More of our series on paths to statehood:

This post was originally written in English and may be being auto-translated by Google.

15 Comments

j.sotomayor

119 years is enough time for a territory with 3.6 millions US citizen who life underground with a second class of citizenship.

Reply
Alan

It clearly says here that despite having local law and the will of the people behind them, the final arbiter of whether a territory becomes a state is the US Congress. Right now it is controlled by right wing Republicans, a party which is against immigration, and which ignorantly views Puerto Rico as a den of welfare recipients. There are various articles mentioning how statehood does not benefit the United States of America because it would be “too costly” for them. I think we need to realize the the United States is never going to make us a state, unless Puerto Rico becomes financially independent first. Not to mention that many Americans would simply not want Puerto Rico to join the United States because 50 states sound acoustically better than 51 states.

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bootcamp808

The Puerto Rico referendum held on June 11, 2017 might be a major stumbling block in the island’s quest for statehood
under the Tennessee Plan. In 1850, New Mexico territory attemped to use the plan in order to gain statehood. Apparently
it was not supported by the will of the majority of the people living in the territory, and Congress refused to admit New
Mexico as a state. In 1958, Alaska wanted to use the Tennesse Plan in order to gain statehood. They viewed New
Mexico’s failed attempt and clearly saw that Congress paid attention if the territory’s plan was effective when it was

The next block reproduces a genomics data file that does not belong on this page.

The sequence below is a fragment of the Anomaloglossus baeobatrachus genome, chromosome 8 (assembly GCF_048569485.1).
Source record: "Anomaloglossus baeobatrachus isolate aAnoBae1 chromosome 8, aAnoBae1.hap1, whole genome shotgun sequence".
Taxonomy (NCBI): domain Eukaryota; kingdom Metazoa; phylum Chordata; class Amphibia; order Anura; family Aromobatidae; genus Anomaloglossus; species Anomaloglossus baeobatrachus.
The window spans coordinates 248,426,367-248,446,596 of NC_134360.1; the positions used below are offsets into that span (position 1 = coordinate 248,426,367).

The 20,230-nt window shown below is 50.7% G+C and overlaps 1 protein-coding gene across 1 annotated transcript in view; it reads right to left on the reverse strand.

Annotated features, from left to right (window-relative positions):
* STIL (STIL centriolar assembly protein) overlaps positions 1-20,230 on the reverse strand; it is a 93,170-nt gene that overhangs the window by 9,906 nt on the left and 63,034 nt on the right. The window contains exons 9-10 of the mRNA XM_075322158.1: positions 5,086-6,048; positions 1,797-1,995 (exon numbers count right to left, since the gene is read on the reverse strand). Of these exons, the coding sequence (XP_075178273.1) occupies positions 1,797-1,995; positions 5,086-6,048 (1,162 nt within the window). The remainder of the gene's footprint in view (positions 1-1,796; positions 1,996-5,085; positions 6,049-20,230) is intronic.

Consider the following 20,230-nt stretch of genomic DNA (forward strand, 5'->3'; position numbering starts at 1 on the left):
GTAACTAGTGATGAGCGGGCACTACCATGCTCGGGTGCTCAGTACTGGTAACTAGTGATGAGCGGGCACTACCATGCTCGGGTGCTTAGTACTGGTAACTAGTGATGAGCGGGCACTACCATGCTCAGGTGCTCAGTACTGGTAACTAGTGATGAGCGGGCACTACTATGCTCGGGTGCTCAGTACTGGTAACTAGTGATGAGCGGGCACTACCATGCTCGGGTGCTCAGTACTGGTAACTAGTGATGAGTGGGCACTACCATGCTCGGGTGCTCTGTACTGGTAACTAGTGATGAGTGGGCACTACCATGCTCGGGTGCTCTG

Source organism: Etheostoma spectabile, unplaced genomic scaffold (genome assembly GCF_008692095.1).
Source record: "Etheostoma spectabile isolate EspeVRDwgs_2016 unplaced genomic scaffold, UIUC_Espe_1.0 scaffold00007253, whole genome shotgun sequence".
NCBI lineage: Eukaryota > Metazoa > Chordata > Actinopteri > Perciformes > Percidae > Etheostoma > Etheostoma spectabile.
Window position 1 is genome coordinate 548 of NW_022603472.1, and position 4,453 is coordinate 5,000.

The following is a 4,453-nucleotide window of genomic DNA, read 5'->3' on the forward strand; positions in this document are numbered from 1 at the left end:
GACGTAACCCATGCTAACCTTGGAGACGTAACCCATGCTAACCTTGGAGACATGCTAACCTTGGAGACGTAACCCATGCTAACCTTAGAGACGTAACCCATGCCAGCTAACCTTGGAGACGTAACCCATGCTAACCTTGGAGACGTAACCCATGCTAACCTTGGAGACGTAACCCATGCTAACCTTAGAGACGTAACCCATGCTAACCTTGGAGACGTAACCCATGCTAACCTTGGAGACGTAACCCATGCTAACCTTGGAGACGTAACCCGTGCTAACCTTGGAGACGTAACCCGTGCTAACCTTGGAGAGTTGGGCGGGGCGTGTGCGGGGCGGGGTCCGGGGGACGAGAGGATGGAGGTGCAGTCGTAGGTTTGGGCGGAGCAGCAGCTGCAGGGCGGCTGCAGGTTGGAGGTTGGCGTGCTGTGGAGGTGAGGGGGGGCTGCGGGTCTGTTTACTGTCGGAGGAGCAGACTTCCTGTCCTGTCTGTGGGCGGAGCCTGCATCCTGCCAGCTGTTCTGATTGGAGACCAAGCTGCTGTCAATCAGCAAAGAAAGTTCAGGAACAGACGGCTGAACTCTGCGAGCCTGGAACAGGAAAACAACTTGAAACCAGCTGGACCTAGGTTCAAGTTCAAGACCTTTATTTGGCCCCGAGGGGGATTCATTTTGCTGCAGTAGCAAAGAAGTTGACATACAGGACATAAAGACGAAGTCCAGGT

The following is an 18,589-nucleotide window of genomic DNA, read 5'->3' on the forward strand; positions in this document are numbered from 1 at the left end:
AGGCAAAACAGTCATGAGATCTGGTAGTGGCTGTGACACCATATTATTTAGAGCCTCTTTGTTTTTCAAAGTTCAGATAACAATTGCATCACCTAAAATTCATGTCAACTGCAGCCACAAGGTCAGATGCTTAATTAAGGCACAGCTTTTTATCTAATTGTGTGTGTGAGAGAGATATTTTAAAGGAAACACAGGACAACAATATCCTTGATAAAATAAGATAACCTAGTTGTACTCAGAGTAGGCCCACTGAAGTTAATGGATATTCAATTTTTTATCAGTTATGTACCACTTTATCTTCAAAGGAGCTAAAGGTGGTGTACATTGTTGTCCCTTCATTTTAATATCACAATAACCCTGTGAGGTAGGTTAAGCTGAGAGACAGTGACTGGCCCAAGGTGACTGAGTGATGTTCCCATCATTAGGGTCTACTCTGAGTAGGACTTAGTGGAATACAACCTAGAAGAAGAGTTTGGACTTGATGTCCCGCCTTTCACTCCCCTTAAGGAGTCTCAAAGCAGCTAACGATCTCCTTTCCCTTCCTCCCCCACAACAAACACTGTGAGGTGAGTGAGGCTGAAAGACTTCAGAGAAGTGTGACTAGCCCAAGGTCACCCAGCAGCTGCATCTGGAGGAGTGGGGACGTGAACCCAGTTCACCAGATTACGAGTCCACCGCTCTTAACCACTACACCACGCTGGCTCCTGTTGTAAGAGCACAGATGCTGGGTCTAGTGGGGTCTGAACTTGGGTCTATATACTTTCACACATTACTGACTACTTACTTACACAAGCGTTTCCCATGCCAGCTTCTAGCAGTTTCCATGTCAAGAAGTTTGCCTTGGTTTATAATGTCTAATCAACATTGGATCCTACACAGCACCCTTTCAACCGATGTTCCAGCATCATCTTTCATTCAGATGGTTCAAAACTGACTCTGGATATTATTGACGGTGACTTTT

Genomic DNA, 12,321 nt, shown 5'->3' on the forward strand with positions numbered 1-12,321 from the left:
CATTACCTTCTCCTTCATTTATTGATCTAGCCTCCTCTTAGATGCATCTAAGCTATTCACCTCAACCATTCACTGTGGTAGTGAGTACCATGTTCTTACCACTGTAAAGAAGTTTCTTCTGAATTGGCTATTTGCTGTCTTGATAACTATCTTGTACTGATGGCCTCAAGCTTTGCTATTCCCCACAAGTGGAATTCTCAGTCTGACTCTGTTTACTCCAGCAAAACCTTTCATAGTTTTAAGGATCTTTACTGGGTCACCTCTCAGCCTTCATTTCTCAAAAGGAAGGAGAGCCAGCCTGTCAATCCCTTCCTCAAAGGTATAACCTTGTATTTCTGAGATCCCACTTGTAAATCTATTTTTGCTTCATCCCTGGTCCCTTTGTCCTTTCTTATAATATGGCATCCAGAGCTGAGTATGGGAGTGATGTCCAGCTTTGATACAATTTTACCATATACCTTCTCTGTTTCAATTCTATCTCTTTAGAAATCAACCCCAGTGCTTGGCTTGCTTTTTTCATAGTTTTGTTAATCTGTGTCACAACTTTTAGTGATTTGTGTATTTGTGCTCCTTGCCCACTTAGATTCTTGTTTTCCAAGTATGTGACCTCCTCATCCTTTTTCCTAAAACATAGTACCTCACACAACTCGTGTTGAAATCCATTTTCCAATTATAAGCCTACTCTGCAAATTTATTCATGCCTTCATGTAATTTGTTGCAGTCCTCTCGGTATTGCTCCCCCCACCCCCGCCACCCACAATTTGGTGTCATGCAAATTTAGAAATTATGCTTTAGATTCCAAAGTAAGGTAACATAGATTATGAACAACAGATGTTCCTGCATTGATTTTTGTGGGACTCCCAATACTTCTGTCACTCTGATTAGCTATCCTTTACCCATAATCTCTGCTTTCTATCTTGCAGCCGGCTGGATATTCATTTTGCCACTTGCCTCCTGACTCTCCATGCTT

supported by local law and that it was supported by the will of the territory’s inabitants. Once Congress saw that the will of the Alaskan people wanted statehood, the 49th State was admitted in January of 1959. With only 24 percent of the
registered voters casting ballots in Puerto Rico’s 2017 vote, the majority of the territory’s people might be at
odds with statehood. Anohter referendum needs to be conducted with a majorty voter turnout. If a majority of Puerto
Rico’s voters support statehood, then the USA will welcome its 51st State.

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bootcamp808

Puerto Ricans are American citizens not immigrants. They are free to travel anywhere in the USA. I get a laugh it when I
hear people from the US Mainland ask people in my state of Hawaii if we accept American money and that they came to the
islands from the United States. Guess they didnt travel too far.

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bootcamp808

A simple way to solve the 51st state dilemma is to find a 52nd state so the two can balance each other. Case in point
would be the state of Jefferson. Jefferson is the rural, more conservative counties in northern California. Jefferson first
tried to pull out of Califonia in 1941, but the attack on Pearl Harbor brought it’s momentum to an abrupt halt. Then in
the early 2000’s, the movemnt was resurrected and now support for the State of Jefferson is growing by leaps and
bounds. If California becomes a sancturary state, I am sure that the folks in the counties that support a Jefferson
withdrawal from the Golden State would be alarmed and prevent it from being implemented in those counties in the
north. If it came into being, Jefferson would be a red state, with most of its representatives in Congress loyal to GOP.
Puerto Rico’s represetation would be primarily Democratic, making Puerto Rico a blue state. This balancing act idea is not new to American politics. The balacing act dates back to the early 1800’s when the addition of a slave state was
complemented with an addition of a non-slave state. The trend continued even after the Civil War. Did you think that a
red state of Alaska and a blue state of Hawaii was an accident? Right now, the addition of a red state of Jefferson could be Puerto Rico’s best freiend in gaining statehood.